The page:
Thanks to context awareness, devices are now smart enough to understand things about user behavior before they are explicitly requested. Context awareness delivers a better, smoother user experience, by anticipating what users need based on data and smart sensing.
Voice assistants are one common application where context awareness is used, but the technology goes beyond gathering data from voice commands and acoustic cues. Robust context awareness means understanding user preference and blending that data with information such as physical movement and geographic location. This allows the device to understand where it is at all times, and what the user may want to do with it next.
As common as this technology is becoming in devices such as smart home assistants and smartphones, context awareness can also help improve the computer UX.
Where Do We See Context Awareness?
Generally speaking, today we see context awareness built into our devices to improve functionality for apps. How does it affect app performance and user experience? Well, the more data it has, the more it can offer you. This is very common in smartphones, which frequently use location-based data to send appropriate notifications and information when you enter your favorite coffee shop. This data is also used to enable certain operating modes, such as Apple’s “Do Not Disturb While Driving” mode.
Your phone can gather data on your car’s speed from GPS information and your driving context with built-in sensors, for example. If you’re using a navigation app like Waze, it then pairs that data with the information it has on speed limits for specific roads and highways, and will warn you if you’re driving faster than the posted speed limit.
Smart homes, smart speakers and voice assistants all use context awareness as well. With real-time location data, a smart home system will know when you’re in your driveway and walking up to your house – and unlock your front door for you. The system can pair location data on your phone with motion sensor data in your home to realize that the movement in your home isn’t you and should trigger an alarm. Smart speakers can determine which lights to turn on or off, or which entertainment systems to command, based on motion sensing, time of day, audio clues, and the content being consumed.
While smartphones and tablets are becoming increasingly more powerful and sophisticated, sometimes work needs to be done on dedicated machines. For laptops specifically, context awareness enables a better user experience and more functionality as well.
In computers, we see context awareness used commonly to determine screen and keyboard orientation and respond accordingly. Switching between clamshell and tablet mode, when you flip the screen over, it senses the motion from an inertial measurement unit (IMU) and enters tablet mode, disabling the keyboard so you don’t accidentally hit any buttons. Additionally, the display orientation between portrait and landscape is also managed using the IMU.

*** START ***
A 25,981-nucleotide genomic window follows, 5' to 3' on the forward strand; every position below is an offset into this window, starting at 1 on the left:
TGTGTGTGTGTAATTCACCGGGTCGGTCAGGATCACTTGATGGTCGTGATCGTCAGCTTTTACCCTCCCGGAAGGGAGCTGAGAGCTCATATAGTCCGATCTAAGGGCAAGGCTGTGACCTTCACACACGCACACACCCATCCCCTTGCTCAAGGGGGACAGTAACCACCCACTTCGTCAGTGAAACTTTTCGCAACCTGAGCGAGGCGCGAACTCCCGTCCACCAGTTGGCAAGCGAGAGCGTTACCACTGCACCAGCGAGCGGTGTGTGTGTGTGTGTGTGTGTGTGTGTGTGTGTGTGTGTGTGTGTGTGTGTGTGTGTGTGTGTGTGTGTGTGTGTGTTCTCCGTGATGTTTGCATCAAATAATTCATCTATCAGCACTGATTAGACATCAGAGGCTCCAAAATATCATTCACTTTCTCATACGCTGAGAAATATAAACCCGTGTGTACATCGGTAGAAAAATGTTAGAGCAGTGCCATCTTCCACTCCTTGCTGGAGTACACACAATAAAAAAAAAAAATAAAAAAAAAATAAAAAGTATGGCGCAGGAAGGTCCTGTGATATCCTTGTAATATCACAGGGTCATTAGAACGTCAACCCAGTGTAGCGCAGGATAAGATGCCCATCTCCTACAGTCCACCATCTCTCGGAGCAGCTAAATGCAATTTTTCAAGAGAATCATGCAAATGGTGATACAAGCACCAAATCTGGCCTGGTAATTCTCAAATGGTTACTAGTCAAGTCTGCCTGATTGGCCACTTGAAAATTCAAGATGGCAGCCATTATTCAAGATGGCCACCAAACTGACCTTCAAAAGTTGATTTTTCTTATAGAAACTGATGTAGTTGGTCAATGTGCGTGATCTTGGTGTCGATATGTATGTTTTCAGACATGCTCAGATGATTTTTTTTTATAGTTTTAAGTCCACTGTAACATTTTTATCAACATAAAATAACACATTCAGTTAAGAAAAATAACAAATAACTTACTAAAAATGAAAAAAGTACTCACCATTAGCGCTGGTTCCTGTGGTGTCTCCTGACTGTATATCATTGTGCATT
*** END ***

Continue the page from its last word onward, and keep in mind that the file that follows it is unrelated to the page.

What’s Next for Context Awareness in Computers?
Looking ahead, there are plenty of ways context awareness can continue adding functionality in computers. There’s a lot of potential in the realm of device security, for one. If you’re in a public place and need to leave your laptop for a minute, the device can use facial recognition software – similar to Windows Hello – to block someone else from viewing or using your computer when it senses that you’ve gotten up. It can also send out an alarm to your phone to let you know someone else is near your computer.
It also helps if your computer, like your smartphone, understands exactly where you are and what you’re likely to do there. This makes for a smoother user experience. For example, by listening to audio cues and pairing that with location-based data, your computer may understand that you’re at a coffee shop. This might be a frequent stop for you, and if so, your computer will know it should open up the manuscript you’ve been working on, or your favorite Spotify playlist for studying.
Through context awareness, your laptop can use the same data to tell when you’re at work, and open up your email and project management apps to get your day started. Other possibilities include better motion and orientation tracking on your laptop for your favorite gaming apps or even a drawing app.
Motion Sensors in Context Awareness
IMUs and motion sensors are at the heart of this, but sensor fusion is key to pulling it all together and giving the computer that added understanding. For proper functionality, you need accurate sensor tracking – otherwise your smart home system might miss that there’s an intruder, or your location won’t be helpful for proper navigation on your phone.
Devices and computers also need a way to mix that sensor data with other information that they have available and analyze it together in order to figure out what to do next. With a robust sensor fusion package, computers can blend outputs from multiple sensors, microphones, location tracking and other sources, and add in those all-important user preferences. Then, it can carry out the right operations and functions that are tailored to you!
CEVA’s Hillcrest Labs develops IMUs that provide pinpoint motion tracking accuracy, as well as sensor fusion software to pair all of this data together for full device context awareness. Contact us with questions to learn more!
Published on Electronics magazine (UK).
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